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slop between clevis and control horn

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Old 02-28-2006, 07:30 AM
  #1  
Gringo Flyer
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Default slop between clevis and control horn

I have dubro control horns http://www2.towerhobbies.com/cgi-bin...?&I=LXD932&P=7
installed with GP 2-56 clevises http://www2.towerhobbies.com/cgi-bin...&I=LXK077&P=ML and there is a great deal of play between them. With this plane I took a lot of care in getting my setup right and slop free. Then when I install these control horns with the clevises there is a ton of slop... any ideas?

I tried a 4-40 steel clevis and there is still a bunch of slop. Also I used GP control horns http://www2.towerhobbies.com/cgi-bin...?&I=LXD932&P=7 on the other surfaces with the same clevises and they fit perfect.

Of course the easy solution would be to change the control horns but I am about 800 miles from the closest hobby store so I need something of a home solution.
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Old 02-28-2006, 09:16 AM
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da Rock
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Default RE: slop between clevis and control horn

I would suggest first that you use Tower Hobbies PARTS EXPRESS service. It's cheap and fast. I usually get those orders about two days after the call. The deal is basically for the small stuff. They cut the shipping cost and seem to ship it about as fast as they get the order. And since I save sales tax, and their prices on the small stuff beats the LHS, and the LHS usually doesn't have a real wide range of that smaller stuff, and it costs me about $2.50 to drive there and back...... whatever.......
EDIT: Oh jeez, I just noticed you are in Argentina..... so Tower isn't just a phonecall and 3 days away..... oh well....... the rest still applies
If you have some smaller brass tubing, you could bush the rod/horn. Back when I was heavy into Precision Aerobatics, I used to bush the pushrod connections as standard practice. That way, there would be zero slop and infinite durability. The K&S tubing sizes overlap almost exactly. There is one size that'll fit over the rod, and another that'll fit over that one.

You can also probably get away with just placing something over the connector pin if you can find something small enough.

The tube doesn't have to fit the pin perfectly. If it'll go over it, then epoxy it over the pin. The epoxy will solve the slop problem of the tube to pin fit. The tube will probably be oversize to the hole in the horn now. (Nothing ever fits like you want.) So carefully drill out the hole in the horn to fit the tube. You'll have better wear with a larger hole anyway. Do the drilling with the bit and your fingers and you'll have excellent control of the process. If you try to drill the hole holding a dremel in your hand, the horn will most probably be wrecked.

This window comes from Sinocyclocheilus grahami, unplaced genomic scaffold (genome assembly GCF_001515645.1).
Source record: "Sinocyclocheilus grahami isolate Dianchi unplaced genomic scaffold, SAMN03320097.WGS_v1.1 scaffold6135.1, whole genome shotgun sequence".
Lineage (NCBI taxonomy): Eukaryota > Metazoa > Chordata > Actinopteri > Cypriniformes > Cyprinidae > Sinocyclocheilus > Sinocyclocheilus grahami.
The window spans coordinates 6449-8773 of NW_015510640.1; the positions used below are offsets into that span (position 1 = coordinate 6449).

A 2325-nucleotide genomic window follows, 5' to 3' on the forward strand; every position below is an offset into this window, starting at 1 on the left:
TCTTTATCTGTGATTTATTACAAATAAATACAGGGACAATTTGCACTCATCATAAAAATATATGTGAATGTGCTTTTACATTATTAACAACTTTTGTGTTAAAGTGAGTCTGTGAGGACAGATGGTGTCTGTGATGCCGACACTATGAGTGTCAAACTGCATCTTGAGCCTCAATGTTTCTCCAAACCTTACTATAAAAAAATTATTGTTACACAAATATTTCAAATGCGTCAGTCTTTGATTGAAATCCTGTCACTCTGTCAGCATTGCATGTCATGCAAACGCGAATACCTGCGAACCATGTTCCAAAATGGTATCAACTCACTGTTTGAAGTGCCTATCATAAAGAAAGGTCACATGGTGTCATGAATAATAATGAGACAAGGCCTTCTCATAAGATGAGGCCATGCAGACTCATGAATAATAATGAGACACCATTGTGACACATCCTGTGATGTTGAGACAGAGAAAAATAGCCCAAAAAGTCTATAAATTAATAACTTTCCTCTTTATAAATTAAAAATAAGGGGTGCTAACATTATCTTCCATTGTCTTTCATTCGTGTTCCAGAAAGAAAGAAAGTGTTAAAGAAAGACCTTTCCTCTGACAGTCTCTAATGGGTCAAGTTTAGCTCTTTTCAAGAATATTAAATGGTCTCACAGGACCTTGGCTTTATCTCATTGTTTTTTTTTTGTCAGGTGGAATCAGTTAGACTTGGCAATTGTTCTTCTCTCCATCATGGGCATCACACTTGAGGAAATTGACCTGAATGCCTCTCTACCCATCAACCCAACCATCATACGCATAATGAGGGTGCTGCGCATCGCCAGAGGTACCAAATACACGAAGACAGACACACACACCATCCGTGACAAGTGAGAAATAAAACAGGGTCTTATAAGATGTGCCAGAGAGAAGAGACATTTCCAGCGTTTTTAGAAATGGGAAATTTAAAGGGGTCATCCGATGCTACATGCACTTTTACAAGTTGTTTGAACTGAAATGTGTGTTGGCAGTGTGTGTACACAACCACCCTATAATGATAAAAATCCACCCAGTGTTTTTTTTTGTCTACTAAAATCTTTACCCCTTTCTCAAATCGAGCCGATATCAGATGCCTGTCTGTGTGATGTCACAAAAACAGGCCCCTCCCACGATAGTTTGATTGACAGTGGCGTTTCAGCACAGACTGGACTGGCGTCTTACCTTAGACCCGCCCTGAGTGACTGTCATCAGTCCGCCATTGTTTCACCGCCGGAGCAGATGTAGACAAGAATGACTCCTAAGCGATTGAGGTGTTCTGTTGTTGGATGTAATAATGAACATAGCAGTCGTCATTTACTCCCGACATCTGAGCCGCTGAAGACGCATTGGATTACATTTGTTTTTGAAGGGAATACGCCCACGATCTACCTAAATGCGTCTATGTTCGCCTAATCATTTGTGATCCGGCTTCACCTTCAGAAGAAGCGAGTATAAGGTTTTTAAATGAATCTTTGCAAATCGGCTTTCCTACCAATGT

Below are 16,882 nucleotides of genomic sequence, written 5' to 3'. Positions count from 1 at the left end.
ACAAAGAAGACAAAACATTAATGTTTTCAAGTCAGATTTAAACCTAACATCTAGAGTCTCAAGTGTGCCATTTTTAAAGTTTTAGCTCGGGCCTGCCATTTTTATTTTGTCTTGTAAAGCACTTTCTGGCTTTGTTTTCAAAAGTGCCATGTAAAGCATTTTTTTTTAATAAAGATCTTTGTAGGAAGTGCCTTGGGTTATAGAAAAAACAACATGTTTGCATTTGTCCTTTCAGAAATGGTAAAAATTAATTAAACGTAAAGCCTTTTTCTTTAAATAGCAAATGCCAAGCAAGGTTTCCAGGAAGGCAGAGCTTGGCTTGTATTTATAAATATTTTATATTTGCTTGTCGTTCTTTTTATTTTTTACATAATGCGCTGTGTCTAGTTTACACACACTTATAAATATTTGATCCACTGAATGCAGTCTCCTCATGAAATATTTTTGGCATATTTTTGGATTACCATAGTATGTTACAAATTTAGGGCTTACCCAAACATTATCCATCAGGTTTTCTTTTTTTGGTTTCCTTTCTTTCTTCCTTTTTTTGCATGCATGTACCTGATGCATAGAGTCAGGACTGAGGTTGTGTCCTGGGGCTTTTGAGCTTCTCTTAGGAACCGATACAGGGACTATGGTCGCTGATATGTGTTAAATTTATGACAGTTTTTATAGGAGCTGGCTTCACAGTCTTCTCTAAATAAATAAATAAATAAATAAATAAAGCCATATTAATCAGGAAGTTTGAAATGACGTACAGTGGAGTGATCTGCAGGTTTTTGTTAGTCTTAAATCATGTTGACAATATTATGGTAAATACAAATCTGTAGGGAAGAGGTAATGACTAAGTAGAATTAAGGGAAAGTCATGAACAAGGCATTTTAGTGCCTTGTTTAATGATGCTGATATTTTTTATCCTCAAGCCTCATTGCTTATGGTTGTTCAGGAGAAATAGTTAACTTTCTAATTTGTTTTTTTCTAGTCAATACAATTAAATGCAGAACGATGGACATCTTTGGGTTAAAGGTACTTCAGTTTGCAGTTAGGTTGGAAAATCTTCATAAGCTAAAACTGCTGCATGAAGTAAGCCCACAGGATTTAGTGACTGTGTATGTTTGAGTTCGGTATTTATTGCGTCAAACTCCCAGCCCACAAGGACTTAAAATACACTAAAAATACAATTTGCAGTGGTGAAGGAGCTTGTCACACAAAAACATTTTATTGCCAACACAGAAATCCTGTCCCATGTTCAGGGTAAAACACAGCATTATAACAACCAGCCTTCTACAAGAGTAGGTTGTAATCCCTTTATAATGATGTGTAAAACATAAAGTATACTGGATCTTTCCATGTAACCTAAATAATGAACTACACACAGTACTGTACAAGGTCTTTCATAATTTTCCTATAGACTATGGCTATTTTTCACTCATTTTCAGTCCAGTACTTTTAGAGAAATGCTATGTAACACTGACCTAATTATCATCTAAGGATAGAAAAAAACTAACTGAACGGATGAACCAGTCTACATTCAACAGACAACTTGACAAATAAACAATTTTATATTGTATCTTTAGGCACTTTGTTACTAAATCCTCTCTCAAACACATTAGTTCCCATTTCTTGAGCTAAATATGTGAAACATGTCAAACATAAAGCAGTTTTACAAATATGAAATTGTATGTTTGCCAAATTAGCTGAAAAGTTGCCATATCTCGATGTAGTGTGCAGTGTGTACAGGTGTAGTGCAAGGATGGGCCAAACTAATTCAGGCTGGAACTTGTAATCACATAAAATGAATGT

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Old 02-28-2006, 09:26 AM
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Default RE: slop between clevis and control horn

BTW, there is nothing in the "rules of building" that says you gotta use the horns that're available.

Make your own with some plywood. It's dead simple. All you need is a drill bit that's the size of your connector pin.

The way you make the plywood wear proof is simple. After you've got the shape worked out and the placement of your connector holes, drill the holes with a very slightly oversize drill bit. Then coat the area around the holes with slow cure epoxy. Make sure you almost fill the holes. The epoxy will penetrate the plywood great. After that's cured, drill where the epoxy has filled the holes. That'll be easier since the epoxy will sort of dimple into the holes anyway.

Now you've got holes that are surfaced inside with epoxy. The epoxy will wear forever against the smooth surface of the pin. And you can cut your homemade horns to whatever shape you wish. And the plywood can be put into the aileron quite elegantly. Just slot the aileron the width of the ply and epoxy the ply into the slot. The design is lots more clean and elegant than those clunky plastic horns with their pluggy looking backers. And you won't have the soft plastic horn being held to a monokote surface by just two tiny little bolts and some compression. And since so many guys leave those two tiny screws sticking out, you won't have that either.

Making your own horns gives you a higher quality result anyway. Hey, we're modelers, we can make anything, right? and better, right?
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Old 02-28-2006, 10:03 AM